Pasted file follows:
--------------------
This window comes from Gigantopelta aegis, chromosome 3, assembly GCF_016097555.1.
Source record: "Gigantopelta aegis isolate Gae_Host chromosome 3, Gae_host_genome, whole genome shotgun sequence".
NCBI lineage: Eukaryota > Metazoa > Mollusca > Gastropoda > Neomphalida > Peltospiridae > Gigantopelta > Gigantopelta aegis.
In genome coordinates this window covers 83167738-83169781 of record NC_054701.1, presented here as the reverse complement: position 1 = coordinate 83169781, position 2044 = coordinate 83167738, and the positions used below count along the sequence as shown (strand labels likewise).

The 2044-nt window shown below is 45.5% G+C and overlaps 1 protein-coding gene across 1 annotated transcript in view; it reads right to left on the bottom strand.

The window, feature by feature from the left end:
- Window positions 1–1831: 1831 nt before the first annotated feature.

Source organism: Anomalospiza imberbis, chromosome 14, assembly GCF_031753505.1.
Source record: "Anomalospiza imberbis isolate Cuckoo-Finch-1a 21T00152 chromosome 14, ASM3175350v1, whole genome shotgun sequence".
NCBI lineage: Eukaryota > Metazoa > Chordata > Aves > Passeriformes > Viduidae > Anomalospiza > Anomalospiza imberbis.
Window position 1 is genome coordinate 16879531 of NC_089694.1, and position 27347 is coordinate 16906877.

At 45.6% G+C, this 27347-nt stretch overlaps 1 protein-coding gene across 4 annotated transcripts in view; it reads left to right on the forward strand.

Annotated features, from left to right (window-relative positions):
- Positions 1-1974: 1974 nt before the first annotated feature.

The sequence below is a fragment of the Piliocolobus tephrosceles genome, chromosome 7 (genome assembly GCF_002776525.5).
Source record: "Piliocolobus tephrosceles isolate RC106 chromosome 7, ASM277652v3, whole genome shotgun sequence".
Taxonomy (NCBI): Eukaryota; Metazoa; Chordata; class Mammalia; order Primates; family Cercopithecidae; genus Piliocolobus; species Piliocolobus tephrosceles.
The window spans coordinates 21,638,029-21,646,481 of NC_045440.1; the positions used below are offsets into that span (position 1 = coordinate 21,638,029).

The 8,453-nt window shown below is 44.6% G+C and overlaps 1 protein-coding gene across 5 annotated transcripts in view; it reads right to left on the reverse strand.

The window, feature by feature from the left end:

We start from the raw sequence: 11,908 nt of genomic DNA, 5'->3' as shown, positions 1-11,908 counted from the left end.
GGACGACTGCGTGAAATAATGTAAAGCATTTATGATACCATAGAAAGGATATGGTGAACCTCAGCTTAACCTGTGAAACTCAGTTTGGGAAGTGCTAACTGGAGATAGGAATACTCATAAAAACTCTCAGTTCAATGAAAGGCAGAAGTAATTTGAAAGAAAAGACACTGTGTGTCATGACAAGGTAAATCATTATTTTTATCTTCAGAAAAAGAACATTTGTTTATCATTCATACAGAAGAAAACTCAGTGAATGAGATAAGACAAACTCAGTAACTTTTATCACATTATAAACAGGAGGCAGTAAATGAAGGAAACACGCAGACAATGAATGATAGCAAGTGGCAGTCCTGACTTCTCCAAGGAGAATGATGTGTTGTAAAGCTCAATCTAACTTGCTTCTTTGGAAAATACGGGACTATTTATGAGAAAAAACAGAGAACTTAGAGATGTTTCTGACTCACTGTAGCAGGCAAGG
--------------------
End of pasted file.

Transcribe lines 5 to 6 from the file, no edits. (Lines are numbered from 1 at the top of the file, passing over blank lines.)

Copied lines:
The 2044-nt window shown below is 45.5% G+C and overlaps 1 protein-coding gene across 1 annotated transcript in view; it reads right to left on the bottom strand.

The window, feature by feature from the left end: